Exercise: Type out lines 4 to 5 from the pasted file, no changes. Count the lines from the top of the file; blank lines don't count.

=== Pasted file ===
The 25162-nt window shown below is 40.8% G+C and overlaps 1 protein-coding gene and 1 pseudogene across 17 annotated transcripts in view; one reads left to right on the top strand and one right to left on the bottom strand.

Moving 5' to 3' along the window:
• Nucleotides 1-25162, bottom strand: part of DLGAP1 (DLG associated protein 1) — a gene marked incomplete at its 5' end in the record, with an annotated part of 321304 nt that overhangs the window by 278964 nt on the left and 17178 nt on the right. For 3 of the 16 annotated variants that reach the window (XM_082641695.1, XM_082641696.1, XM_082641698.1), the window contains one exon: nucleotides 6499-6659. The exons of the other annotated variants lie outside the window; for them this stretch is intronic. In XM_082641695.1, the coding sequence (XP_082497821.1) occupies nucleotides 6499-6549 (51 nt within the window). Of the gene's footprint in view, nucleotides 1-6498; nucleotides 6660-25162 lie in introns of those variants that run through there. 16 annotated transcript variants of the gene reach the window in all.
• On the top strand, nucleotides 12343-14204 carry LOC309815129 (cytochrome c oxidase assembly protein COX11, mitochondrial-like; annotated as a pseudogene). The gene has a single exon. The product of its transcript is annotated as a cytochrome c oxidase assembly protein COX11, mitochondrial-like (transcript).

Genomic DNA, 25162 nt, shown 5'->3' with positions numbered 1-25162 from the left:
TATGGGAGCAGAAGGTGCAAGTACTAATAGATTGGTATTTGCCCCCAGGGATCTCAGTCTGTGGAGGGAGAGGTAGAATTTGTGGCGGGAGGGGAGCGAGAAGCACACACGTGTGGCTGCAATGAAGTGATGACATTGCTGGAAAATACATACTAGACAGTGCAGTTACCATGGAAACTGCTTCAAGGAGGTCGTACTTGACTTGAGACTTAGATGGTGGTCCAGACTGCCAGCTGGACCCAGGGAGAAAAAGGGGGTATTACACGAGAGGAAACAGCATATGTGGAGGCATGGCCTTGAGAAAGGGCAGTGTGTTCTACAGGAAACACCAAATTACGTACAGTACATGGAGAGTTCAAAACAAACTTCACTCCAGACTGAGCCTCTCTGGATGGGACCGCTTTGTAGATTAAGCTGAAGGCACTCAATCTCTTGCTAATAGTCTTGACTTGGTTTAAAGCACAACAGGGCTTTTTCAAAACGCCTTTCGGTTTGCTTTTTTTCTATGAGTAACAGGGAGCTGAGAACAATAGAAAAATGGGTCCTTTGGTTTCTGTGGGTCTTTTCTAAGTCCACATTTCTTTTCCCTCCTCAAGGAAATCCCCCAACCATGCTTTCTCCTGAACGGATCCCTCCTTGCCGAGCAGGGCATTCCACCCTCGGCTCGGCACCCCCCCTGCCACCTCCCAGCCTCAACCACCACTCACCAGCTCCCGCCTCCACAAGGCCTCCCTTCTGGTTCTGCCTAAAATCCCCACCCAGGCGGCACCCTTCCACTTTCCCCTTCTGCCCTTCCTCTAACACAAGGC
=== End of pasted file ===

• On the top strand, nucleotides 12343-14204 carry LOC309815129 (cytochrome c oxidase assembly protein COX11, mitochondrial-like; annotated as a pseudogene). The gene has a single exon. The product of its transcript is annotated as a cytochrome c oxidase assembly protein COX11, mitochondrial-like (transcript).

Genomic DNA, 25162 nt, shown 5'->3' with positions numbered 1-25162 from the left: